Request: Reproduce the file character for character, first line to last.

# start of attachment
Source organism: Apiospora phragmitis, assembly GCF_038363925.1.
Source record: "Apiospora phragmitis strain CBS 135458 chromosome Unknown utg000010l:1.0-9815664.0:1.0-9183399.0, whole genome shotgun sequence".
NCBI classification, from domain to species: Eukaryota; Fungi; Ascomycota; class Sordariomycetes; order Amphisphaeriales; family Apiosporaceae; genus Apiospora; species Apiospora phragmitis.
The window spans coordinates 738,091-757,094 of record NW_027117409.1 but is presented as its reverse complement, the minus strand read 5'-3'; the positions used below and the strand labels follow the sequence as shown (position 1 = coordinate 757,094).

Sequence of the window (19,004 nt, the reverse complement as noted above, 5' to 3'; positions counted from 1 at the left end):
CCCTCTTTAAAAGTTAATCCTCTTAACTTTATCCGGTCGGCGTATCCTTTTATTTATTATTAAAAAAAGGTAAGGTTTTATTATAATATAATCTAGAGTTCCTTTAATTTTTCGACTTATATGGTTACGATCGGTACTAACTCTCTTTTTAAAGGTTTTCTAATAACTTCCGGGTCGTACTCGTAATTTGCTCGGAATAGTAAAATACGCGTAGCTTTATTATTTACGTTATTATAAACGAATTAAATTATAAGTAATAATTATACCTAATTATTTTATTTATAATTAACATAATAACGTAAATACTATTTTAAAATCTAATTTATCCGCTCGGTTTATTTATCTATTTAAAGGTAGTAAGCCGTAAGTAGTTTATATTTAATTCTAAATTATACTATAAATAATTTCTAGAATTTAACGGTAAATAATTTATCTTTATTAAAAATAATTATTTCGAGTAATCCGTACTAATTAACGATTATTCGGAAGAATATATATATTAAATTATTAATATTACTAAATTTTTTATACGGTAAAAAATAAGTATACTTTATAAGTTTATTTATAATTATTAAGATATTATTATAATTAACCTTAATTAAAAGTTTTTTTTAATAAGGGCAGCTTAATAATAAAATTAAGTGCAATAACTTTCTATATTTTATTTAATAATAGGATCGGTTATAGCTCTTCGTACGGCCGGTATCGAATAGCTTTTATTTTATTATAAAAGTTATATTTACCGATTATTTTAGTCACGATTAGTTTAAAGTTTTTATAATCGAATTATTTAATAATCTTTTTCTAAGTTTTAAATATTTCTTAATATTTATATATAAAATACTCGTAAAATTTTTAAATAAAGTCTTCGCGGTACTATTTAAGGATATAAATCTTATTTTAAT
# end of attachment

Source organism: Apiospora phragmitis, assembly GCF_038363925.1.
Source record: "Apiospora phragmitis strain CBS 135458 chromosome Unknown utg000010l:1.0-9815664.0:1.0-9183399.0, whole genome shotgun sequence".
NCBI classification, from domain to species: Eukaryota; Fungi; Ascomycota; class Sordariomycetes; order Amphisphaeriales; family Apiosporaceae; genus Apiospora; species Apiospora phragmitis.
The window spans coordinates 738,091-757,094 of record NW_027117409.1 but is presented as its reverse complement, the minus strand read 5'-3'; the positions used below and the strand labels follow the sequence as shown (position 1 = coordinate 757,094).

Sequence of the window (19,004 nt, the reverse complement as noted above, 5' to 3'; positions counted from 1 at the left end):
CCCTCTTTAAAAGTTAATCCTCTTAACTTTATCCGGTCGGCGTATCCTTTTATTTATTATTAAAAAAAGGTAAGGTTTTATTATAATATAATCTAGAGTTCCTTTAATTTTTCGACTTATATGGTTACGATCGGTACTAACTCTCTTTTTAAAGGTTTTCTAATAACTTCCGGGTCGTACTCGTAATTTGCTCGGAATAGTAAAATACGCGTAGCTTTATTATTTACGTTATTATAAACGAATTAAATTATAAGTAATAATTATACCTAATTATTTTATTTATAATTAACATAATAACGTAAATACTATTTTAAAATCTAATTTATCCGCTCGGTTTATTTATCTATTTAAAGGTAGTAAGCCGTAAGTAGTTTATATTTAATTCTAAATTATACTATAAATAATTTCTAGAATTTAACGGTAAATAATTTATCTTTATTAAAAATAATTATTTCGAGTAATCCGTACTAATTAACGATTATTCGGAAGAATATATATATTAAATTATTAATATTACTAAATTTTTTATACGGTAAAAAATAAGTATACTTTATAAGTTTATTTATAATTATTAAGATATTATTATAATTAACCTTAATTAAAAGTTTTTTTTAATAAGGGCAGCTTAATAATAAAATTAAGTGCAATAACTTTCTATATTTTATTTAATAATAGGATCGGTTATAGCTCTTCGTACGGCCGGTATCGAATAGCTTTTATTTTATTATAAAAGTTATATTTACCGATTATTTTAGTCACGATTAGTTTAAAGTTTTTATAATCGAATTATTTAATAATCTTTTTCTAAGTTTTAAATATTTCTTAATATTTATATATAAAATACTCGTAAAATTTTTAAATAAAGTCTTCGCGGTACTATTTAAGGATATAAATCTTATTTTAAT